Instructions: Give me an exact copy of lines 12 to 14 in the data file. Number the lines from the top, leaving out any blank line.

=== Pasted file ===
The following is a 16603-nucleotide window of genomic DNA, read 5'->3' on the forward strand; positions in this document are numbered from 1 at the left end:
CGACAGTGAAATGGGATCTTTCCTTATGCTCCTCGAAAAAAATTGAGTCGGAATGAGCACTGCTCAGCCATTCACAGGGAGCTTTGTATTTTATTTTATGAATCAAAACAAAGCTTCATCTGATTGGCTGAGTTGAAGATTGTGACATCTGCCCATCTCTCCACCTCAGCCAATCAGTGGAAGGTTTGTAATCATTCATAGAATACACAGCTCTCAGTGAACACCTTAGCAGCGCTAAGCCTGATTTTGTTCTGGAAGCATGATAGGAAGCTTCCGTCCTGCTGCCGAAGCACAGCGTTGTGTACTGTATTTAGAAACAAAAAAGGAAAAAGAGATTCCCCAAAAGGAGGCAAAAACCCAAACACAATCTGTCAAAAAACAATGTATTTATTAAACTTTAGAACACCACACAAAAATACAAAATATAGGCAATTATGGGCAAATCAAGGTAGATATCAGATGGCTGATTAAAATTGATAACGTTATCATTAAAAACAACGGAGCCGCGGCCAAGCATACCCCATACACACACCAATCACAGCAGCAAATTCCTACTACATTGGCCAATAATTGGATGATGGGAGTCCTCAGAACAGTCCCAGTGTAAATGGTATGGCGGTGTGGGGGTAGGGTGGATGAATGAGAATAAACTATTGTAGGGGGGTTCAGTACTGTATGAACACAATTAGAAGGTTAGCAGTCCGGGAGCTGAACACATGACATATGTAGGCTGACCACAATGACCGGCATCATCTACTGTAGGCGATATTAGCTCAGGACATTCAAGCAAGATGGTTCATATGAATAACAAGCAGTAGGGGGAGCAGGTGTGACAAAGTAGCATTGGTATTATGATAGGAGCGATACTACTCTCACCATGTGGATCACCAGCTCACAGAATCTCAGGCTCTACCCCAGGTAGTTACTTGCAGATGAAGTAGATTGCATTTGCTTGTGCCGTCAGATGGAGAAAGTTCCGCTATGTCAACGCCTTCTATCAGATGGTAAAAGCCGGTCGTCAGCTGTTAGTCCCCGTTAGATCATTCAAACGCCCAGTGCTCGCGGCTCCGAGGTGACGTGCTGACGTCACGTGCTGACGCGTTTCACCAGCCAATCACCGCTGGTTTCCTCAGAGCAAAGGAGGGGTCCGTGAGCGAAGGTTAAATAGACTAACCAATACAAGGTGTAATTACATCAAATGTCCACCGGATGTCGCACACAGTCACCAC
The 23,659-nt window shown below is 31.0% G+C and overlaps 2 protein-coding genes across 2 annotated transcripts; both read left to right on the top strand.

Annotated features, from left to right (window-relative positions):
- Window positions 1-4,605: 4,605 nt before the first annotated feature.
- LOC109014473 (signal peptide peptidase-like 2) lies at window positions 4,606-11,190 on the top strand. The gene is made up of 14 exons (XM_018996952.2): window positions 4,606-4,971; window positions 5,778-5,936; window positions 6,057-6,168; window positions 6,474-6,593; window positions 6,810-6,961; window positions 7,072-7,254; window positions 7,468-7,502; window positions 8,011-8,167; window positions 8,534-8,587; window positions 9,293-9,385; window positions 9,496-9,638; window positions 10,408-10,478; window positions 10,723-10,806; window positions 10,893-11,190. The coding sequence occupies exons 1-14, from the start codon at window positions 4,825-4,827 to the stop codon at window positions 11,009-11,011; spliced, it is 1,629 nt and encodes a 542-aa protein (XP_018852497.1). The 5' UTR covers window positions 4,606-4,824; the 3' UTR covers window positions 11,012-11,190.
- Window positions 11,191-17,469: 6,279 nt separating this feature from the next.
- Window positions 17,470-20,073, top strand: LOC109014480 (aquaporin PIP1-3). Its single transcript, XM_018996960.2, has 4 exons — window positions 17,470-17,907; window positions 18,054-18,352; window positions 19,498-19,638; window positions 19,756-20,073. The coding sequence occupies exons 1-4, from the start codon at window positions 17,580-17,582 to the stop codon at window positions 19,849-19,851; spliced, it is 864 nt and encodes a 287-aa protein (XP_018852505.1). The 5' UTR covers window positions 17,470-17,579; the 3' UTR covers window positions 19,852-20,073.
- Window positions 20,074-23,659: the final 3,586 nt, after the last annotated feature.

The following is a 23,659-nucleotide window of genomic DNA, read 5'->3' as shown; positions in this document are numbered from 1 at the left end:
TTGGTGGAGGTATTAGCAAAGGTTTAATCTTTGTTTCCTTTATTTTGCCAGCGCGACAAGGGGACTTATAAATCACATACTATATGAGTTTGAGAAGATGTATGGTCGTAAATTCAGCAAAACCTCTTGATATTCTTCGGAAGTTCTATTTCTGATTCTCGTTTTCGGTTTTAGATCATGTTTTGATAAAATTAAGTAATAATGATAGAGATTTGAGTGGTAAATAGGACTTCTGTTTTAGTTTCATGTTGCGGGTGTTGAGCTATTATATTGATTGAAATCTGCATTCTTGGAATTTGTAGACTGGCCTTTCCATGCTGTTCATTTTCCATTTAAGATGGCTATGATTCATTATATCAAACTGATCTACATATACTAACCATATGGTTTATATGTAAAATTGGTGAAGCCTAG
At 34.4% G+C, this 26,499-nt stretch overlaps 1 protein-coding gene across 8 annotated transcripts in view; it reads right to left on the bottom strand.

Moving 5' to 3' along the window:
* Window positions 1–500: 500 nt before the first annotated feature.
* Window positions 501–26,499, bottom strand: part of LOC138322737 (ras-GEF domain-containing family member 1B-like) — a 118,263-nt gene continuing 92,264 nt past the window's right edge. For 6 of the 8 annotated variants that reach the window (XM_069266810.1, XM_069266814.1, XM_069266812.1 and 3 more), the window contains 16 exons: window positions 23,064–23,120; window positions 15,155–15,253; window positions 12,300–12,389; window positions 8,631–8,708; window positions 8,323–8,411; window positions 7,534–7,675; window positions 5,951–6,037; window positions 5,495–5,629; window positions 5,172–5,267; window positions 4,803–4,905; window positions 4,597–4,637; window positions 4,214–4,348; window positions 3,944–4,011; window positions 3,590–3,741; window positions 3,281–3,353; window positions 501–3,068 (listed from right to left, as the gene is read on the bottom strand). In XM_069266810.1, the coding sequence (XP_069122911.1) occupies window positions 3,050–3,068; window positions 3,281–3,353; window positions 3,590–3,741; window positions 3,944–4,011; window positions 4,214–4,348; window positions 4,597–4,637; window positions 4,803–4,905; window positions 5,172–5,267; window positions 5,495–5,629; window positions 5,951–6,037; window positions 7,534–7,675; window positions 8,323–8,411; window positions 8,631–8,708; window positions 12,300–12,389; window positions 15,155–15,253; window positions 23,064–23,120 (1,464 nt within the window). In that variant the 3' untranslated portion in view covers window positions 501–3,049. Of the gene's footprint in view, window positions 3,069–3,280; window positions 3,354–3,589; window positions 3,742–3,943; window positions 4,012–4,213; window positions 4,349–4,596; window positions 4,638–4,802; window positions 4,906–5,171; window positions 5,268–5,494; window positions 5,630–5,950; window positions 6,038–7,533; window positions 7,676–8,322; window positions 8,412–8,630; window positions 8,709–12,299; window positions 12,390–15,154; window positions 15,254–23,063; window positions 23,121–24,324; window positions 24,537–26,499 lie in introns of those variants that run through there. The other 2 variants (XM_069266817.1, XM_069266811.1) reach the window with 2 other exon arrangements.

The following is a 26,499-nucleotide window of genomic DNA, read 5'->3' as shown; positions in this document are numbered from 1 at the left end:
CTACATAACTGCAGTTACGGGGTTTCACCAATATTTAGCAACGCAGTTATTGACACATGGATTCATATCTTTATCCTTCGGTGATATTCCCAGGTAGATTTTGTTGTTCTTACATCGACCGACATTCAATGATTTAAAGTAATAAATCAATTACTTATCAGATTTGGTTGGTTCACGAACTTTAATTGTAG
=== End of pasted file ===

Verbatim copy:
At 34.4% G+C, this 26,499-nt stretch overlaps 1 protein-coding gene across 8 annotated transcripts in view; it reads right to left on the bottom strand.

Moving 5' to 3' along the window:
* Window positions 1–500: 500 nt before the first annotated feature.